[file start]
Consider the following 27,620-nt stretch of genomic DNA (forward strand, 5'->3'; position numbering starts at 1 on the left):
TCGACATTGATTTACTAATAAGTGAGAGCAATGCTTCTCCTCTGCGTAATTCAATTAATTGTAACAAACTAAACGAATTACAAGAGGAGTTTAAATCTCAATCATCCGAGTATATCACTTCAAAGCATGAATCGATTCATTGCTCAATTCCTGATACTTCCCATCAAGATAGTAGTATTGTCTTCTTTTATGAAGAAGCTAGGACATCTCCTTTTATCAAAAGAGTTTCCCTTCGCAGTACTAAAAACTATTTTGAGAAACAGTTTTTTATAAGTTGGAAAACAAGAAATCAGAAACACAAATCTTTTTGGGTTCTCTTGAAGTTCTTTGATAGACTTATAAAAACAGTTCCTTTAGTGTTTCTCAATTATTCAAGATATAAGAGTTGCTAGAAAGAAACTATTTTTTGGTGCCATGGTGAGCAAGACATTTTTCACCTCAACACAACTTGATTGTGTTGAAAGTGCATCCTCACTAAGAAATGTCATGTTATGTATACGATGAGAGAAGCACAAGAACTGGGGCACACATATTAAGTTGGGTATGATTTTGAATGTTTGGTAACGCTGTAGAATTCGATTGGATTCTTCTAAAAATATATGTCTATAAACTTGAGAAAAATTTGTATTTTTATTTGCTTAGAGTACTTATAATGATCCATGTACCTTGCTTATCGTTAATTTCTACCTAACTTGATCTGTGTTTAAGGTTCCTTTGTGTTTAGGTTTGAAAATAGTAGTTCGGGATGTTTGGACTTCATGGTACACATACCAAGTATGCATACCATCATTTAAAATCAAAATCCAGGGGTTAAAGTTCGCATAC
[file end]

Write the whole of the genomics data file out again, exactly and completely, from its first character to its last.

Consider the following 27,620-nt stretch of genomic DNA (forward strand, 5'->3'; position numbering starts at 1 on the left):
TCGACATTGATTTACTAATAAGTGAGAGCAATGCTTCTCCTCTGCGTAATTCAATTAATTGTAACAAACTAAACGAATTACAAGAGGAGTTTAAATCTCAATCATCCGAGTATATCACTTCAAAGCATGAATCGATTCATTGCTCAATTCCTGATACTTCCCATCAAGATAGTAGTATTGTCTTCTTTTATGAAGAAGCTAGGACATCTCCTTTTATCAAAAGAGTTTCCCTTCGCAGTACTAAAAACTATTTTGAGAAACAGTTTTTTATAAGTTGGAAAACAAGAAATCAGAAACACAAATCTTTTTGGGTTCTCTTGAAGTTCTTTGATAGACTTATAAAAACAGTTCCTTTAGTGTTTCTCAATTATTCAAGATATAAGAGTTGCTAGAAAGAAACTATTTTTTGGTGCCATGGTGAGCAAGACATTTTTCACCTCAACACAACTTGATTGTGTTGAAAGTGCATCCTCACTAAGAAATGTCATGTTATGTATACGATGAGAGAAGCACAAGAACTGGGGCACACATATTAAGTTGGGTATGATTTTGAATGTTTGGTAACGCTGTAGAATTCGATTGGATTCTTCTAAAAATATATGTCTATAAACTTGAGAAAAATTTGTATTTTTATTTGCTTAGAGTACTTATAATGATCCATGTACCTTGCTTATCGTTAATTTCTACCTAACTTGATCTGTGTTTAAGGTTCCTTTGTGTTTAGGTTTGAAAATAGTAGTTCGGGATGTTTGGACTTCATGGTACACATACCAAGTATGCATACCATCATTTAAAATCAAAATCCAGGGGTTAAAGTTCGCATAC